Mar 13

Review: Fujifilm Fujinon XF 56mm f/1.2 R

The long-awaited Fuji 56mm f/1.2 is here.  Since first appearing on the Fujifilm lens roadmap over a year ago (then as a 56mm f/1.4), Fuji has upped the speed by a third of a stop, finalized the design and shipped one of the last missing links in the Fuji X prime lens lineup: a fast portrait lens.    I’ll take an in-depth look in this review of the Fuji 56mm f/1.2, and see whether Fuji hit the mark.

The Fujinon XF 56mm f/1.2 R

The Fujinon XF 56mm f/1.2 R

If you’re not familiar with my reviews, I review from a real world shooting perspective.  You won’t find lens charts or resolution numbers here.  There are plenty of other sites that cover those.  I review products on how they act for me as a photographic tool in real-world shooting. 

Build Quality and Handling

The Fuji 56mm f/1.2 is the largest of the Fuji prime lenses, being roughly the same diameter as the 23mm f/1.4, but slightly longer.  Despite the size the lens is lighter than you might expect and it handles well on my X-E2 (though I do use the MHG-XE grip).  The lens is constructed entirely of metal, with a wide ribbed focus ring and the standard Fuji aperture ring at the base.

The focus ring on the 56mm f/1.2 is very well damped and generally smooth, though I notice if I turn it enough, the resistance you feel can change, which is a little odd.  The aperture ring on my 56mm is a little looser than I’d like, though not loose like the one on my 14mm f/2.8.  Overall, the lens feels reassuringly solid and well put together.

The 56mm f/1.2 with hood mounted on the Fujifilm X-E2

The 56mm f/1.2 with hood mounted on the Fujifilm X-E2

The 56mm f/1.2 comes with a plastic bayonet mount lens hood that is reversible for storage.  While the hood doesn’t exactly feel expensive, I’m fine with a plastic hood, as I don’t need to worry about scraping the lens body like I do with the metal hood used on the 60mm f/2.4 macro.  One nice thing with the 56mm’s hood is that it is interchangeable with the Fuji 55-200mm and vice versa.  Either hood mounts securely to each lens and provides good shading with no vignetting.  As a result, it’s one less hood I need to have in my bag.

Focus Performance

When Fuji created their X-Trans II sensor in the X-E2 and later the X-T1, they created a focusing paradigm that makes it difficult for us reviewers out there.  See, in PDAF mode, the 56mm f/1.2, like most Fuji lenses, focuses extremely quickly.   However, when CDAF is used, it’s not nearly as fast.  In CDAF mode, the 56mm f/1.2 is an average performer at best.  It’s not slow to focus, but no one would call it ‘fast’ either.  Still, for my purposes, it works just fine.

I did find that when using PDAF for tracking motion with the X-E2, the 56mm f/1.2 did a very admirable job keeping up with moving subjects.  I was able to capture a nice shot at f/1.2 of my son crawling towards me, as well as my daughter riding her bike directly at me.  Overall, focus accuracy was excellent for me as well.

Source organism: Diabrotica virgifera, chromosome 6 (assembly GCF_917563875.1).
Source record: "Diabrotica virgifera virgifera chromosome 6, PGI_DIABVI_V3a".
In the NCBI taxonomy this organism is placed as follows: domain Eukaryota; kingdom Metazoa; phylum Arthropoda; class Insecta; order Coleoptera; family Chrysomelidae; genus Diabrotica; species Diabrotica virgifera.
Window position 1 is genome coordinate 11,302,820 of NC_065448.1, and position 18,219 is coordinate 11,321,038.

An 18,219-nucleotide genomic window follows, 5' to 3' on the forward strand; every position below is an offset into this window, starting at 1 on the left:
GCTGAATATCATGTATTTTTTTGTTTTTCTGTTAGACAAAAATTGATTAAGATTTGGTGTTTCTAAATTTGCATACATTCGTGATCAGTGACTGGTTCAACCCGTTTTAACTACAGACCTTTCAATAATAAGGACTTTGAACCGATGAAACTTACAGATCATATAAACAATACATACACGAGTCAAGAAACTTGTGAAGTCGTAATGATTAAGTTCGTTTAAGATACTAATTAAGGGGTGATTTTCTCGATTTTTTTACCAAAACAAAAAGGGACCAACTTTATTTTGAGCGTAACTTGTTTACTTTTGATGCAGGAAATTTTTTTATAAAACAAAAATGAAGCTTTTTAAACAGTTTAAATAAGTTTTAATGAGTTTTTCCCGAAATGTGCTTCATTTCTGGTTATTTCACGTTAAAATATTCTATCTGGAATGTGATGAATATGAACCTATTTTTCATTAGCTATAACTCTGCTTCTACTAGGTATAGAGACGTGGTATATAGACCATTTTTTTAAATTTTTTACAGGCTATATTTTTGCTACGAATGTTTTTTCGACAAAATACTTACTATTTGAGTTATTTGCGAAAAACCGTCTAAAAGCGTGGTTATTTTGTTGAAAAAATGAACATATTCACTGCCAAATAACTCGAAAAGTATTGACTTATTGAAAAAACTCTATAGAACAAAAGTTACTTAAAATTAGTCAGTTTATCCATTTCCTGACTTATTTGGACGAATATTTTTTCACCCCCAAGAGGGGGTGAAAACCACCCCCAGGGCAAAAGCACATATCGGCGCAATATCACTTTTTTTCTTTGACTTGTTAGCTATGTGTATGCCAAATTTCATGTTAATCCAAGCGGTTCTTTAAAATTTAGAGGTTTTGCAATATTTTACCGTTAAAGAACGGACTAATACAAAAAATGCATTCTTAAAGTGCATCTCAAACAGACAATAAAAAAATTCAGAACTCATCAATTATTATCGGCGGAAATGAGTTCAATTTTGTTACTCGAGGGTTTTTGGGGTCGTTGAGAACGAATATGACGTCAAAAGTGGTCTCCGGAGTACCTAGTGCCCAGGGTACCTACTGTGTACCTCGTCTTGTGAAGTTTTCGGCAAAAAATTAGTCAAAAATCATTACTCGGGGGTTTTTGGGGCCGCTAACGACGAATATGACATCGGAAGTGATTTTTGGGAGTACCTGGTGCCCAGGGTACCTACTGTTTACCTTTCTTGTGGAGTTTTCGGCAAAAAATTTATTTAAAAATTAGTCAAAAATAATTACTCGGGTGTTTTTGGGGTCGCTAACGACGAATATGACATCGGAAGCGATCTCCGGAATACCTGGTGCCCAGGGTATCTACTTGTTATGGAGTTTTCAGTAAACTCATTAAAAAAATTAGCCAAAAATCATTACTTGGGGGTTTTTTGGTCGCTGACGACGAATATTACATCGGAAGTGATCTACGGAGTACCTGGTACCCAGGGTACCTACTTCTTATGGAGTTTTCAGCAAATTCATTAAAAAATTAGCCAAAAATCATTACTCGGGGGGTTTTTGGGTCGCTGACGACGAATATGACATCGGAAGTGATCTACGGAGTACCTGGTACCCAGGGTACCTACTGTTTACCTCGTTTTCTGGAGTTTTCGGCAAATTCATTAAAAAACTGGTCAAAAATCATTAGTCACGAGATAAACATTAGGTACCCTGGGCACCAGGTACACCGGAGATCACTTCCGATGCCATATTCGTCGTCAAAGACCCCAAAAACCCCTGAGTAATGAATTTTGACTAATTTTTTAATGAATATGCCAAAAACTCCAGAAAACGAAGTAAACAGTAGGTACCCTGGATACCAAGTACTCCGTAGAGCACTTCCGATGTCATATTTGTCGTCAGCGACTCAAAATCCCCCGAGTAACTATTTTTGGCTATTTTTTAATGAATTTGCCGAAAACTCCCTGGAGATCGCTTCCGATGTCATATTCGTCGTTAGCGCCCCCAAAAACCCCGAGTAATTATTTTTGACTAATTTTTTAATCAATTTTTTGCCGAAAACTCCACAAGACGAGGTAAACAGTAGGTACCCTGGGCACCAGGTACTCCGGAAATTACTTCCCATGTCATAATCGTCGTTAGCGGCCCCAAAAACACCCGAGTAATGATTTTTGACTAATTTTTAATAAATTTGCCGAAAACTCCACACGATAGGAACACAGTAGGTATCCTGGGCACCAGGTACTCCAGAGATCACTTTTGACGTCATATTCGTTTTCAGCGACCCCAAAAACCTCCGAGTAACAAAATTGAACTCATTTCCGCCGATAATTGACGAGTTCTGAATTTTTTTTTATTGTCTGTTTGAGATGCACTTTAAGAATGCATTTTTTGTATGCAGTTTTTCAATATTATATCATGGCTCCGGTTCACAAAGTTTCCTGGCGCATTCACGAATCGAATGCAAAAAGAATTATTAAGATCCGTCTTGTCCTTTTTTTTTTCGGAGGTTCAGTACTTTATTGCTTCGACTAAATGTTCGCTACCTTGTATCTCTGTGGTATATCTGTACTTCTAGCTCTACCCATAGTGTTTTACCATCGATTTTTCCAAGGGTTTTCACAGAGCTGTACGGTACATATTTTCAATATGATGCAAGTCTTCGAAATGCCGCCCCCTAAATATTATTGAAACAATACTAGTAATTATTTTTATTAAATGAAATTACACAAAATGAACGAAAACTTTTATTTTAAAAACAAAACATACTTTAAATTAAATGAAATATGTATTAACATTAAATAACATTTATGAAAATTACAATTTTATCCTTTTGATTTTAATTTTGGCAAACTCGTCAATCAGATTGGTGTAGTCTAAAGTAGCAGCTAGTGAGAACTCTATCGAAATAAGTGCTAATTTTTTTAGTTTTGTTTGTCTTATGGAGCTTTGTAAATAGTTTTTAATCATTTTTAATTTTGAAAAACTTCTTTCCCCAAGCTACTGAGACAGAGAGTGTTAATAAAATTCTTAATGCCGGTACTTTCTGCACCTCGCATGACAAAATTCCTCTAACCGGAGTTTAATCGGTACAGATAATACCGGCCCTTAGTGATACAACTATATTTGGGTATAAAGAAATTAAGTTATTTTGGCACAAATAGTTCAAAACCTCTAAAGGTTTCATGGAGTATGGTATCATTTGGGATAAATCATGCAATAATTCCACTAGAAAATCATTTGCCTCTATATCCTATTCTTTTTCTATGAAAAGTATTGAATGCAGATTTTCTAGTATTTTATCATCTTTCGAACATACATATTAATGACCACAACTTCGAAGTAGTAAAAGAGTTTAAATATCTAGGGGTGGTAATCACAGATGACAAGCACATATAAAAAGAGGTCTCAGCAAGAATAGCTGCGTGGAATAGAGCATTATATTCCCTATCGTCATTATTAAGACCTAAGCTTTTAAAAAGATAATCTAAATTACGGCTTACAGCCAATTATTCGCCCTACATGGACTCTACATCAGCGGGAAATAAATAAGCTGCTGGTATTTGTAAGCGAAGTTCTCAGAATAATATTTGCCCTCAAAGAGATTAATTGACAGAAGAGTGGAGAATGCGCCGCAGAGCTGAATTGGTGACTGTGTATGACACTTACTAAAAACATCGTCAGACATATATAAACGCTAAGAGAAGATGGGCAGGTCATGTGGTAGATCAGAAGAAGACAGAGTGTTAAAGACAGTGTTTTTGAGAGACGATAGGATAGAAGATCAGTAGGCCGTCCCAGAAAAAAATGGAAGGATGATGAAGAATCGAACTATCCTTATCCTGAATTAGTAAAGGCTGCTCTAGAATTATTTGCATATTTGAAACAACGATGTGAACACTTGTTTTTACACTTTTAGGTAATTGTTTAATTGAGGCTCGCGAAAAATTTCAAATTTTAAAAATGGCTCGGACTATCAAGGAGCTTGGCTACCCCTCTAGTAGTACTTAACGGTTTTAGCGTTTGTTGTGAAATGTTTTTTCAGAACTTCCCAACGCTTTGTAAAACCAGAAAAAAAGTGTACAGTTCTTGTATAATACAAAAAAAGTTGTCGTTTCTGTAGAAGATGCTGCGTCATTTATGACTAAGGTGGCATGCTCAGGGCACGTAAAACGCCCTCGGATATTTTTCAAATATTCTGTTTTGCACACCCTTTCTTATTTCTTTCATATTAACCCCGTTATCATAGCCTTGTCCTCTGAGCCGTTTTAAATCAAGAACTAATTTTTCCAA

While I still wouldn’t count on the Fuji system for dedicated sports shooting, I think for most uses, the focus performance of the 56mm f/1.2 will work just fine.  Compared to other f/1.2 portrait lenses I’ve used, the 56mm falls somewhere in the middle in terms of focus speed.  It’s notably faster to focus than the Canon 85mm f/1.2L, and notably slower to focus (except in PDAF) than the Panasonic Leica 42.5mm f/1.2 (which I am shooting for review at the moment).

The XF 56mm f/1.2 focuses down to 0.7m, which is relatively close for a lens in this focal range and speed.  Similar full-frame lenses usually only focus as close as 0.85m to 1m.  While it’s not going to get you into extreme closeup territory, it does allow you to frame relatively tight portraits.

Continue: Image Quality

About the author

Jordan Steele

Founder and Editor-in-Chief of Admiring Light; Photographer; Electrical Engineer and Dad


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  1. Jari

    Fuji has sincerely done a great job with their X series cameras and lenses. They have even managed to keep the prices reasonable on all fronts too – one can not help but compare this lens to the Panasonic Leica DG Nocticron. Compact size on the other hand isn’t one of Fuji’s strong points, but it doesn’t really hurt anymore, as other mirrorless offerings are going for noticeably bigger designs as well.

    Lovely sample shots.

  2. wificor27

    Sorry but i think that Fuji did a mistake with this lens.

    If this lens is sharp in center & corners at f4….you must buy the cheaper, smaller & weightless Fujinon 60mm f2.4 because this lens is sharp corner to corner from f2.4.

    Fuji thanks. Two similar lenses with a budget differences of 500 bucks.

    Thanks for review.

    1. Jordan Steele

      You’re missing the entire point. First of all, the 56/1.2 is quite sharp across the frame at f2.4 (and quite sharp across the frame even faster than that), however, if you’re only going to be shooting at f/2.4 or slower (or you want closer focusing), of course you’re going to get the 60.

      You get the 56 for the TWO FULL STOPS of aperture capability over the 60. This is a lens for subject isolation and speed. And a $500 difference for that isn’t big. These are similar lenses only in focal length. In every other way they are quite different. What do you say about something like Canon having an 85/1.2 that costs 5 times the cost of the 85/1.8? …and that’s only a one stop difference and the f/1.8 can’t do macro.

      Having both lenses, there is very little difference between them at f/2.4.

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